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Discussion Starter · #1 ·
I'm seriously considering getting a manual tire changer and balancer. Anyone do this job? It looks pretty easy to be honest.

So I have the 16" OEM alloy wheels and another set of 16" steels for winter tires for my 3. The wife also has a Toyota rav4 with two sets of 17" wheels. I know the manual bar might scuff my alloys a little....i probably won't care.

I was considering getting the stick on weights for balancing, but not sure how those are long term?

Since its going to be asked, here's why I may do this:
- save some money
- no waiting on shops
- most shops can't handle doing their job right.

No offense to any mechanics here. I don't know if you're good at your job or not. There are great shops out there. There's also a lot of terrible ones.

Any advice would be helpful before I dive in and buy tools. Thanks.
 

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I used to change my own motorcycle tires on sport bikes with just a couple tire irons and a home made 2x4 contraption to break the bead.

The stick on weights work fine as long as you clean the wheel before you stick them on. Most alloy wheels use sticky weights. My only concern would be balancing. I’m assuming whatever diy balancer you get is only going to do a static balance, not a dynamic balance. It would suck to invest the time and money and not be able to get the tires properly balanced.
 

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Discussion Starter · #4 ·
Thanks guys,I've decided not to go down this road. The work itself isn't bad, but getting the equipment and setting it up right is. I'd have to bolt the tire changer to the floor in the garage and there's nowhere to leave it permanently. That means installing female threaded anchors. Getting those is a pain, not so cheap, and I'd expect them to wear out easily. I'd have to keep moisture and salt out as I park my 3 in the garage.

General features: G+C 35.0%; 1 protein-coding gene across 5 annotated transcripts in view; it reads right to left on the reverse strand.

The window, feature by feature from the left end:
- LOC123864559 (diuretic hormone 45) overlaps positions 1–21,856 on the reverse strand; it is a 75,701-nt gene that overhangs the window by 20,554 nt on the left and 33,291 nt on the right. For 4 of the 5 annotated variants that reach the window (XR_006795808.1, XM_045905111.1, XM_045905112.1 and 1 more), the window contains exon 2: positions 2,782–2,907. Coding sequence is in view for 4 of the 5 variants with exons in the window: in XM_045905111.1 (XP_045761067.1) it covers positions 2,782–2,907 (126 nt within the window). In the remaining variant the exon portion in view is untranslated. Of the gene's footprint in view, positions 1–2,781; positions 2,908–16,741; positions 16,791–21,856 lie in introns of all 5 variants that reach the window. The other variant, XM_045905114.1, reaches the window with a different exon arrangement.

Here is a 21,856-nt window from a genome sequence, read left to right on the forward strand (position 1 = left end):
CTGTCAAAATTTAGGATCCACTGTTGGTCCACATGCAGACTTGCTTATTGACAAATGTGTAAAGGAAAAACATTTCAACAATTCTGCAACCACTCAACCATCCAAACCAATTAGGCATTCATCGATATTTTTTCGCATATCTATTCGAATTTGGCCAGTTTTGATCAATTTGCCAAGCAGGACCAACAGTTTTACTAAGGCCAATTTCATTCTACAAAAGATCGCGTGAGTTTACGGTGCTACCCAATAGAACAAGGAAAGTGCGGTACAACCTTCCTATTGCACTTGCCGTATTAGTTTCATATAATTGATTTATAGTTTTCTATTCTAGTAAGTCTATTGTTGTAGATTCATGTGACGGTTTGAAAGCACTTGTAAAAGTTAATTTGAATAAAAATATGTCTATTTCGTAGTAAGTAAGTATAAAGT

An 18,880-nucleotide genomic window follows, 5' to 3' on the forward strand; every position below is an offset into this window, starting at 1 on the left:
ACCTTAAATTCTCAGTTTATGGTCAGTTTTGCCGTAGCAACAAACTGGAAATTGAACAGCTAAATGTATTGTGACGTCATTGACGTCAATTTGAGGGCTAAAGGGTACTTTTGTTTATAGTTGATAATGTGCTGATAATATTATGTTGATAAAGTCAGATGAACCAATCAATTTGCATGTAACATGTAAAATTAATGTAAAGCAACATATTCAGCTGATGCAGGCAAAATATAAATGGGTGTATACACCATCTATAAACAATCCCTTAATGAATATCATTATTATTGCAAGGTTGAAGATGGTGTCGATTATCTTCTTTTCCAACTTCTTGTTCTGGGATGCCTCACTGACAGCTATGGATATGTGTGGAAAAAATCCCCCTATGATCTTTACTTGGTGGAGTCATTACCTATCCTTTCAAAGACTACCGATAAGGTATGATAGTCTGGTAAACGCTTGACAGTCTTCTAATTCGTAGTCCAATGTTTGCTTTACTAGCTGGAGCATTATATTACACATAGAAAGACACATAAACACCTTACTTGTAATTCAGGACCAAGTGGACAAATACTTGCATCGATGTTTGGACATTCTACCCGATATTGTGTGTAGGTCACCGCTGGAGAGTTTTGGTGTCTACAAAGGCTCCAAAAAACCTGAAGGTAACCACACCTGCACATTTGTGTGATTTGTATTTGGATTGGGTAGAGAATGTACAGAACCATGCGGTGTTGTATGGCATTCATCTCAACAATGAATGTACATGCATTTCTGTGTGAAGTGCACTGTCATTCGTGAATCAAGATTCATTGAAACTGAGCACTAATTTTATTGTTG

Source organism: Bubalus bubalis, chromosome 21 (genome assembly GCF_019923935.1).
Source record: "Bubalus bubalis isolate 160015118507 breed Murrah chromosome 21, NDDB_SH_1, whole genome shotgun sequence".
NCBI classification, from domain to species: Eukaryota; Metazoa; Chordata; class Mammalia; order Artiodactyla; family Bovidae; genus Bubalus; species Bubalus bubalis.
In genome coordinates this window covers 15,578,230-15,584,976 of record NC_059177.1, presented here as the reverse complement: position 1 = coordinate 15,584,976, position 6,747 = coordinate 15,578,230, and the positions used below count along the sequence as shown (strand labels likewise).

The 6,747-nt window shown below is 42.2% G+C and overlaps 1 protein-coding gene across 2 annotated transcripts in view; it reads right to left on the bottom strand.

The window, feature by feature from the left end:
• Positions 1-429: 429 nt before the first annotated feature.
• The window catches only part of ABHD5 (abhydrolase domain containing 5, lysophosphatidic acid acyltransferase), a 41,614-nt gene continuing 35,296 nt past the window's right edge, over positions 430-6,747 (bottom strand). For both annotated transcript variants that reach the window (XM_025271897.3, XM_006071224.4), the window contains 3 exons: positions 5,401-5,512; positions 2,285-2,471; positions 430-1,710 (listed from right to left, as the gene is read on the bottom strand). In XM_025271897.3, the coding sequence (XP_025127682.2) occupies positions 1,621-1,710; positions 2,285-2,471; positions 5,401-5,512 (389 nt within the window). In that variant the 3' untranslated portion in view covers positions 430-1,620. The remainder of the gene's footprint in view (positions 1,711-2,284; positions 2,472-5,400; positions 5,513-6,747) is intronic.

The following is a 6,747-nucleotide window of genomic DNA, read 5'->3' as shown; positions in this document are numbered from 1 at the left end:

And then the balancer....yeah it would be a static balancer. Not so expensive or difficult to use, but from what I understand now getting a dynamic balance is far better for the wider tires we use now compared to many years ago when all they had was static. A dynamic balancer is going to cost me $2k at best, probably used. Not worth the investment. Again, space is also an issue.

As for a brake lathe, I like the idea but again I don't feel its worth the investment for how little I'd do it. And the space problem again...

I've managed to cram 3 work benches, a large tool box, a LOT of tools, an engine stand, shop crane, lawn equipment, 2 sets of tires and my 3 into an old single car garage. I'm pretty well at maximum capacity here. The tire idea was because with manual tools I'd be able to disassemble and store them.
 

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No. Too much trouble.
 

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I have a reasonably well-equipped home garage (rebuilt the engine in my old diesel Mercedes, and kept up my BMW for 240k miles) ... and the only things I don't do at home are tires, A/C, and alignment. Mounting and balancing tires really needs that dedicated equipment, especially on the wide low-profile tires that sporty cars have these days.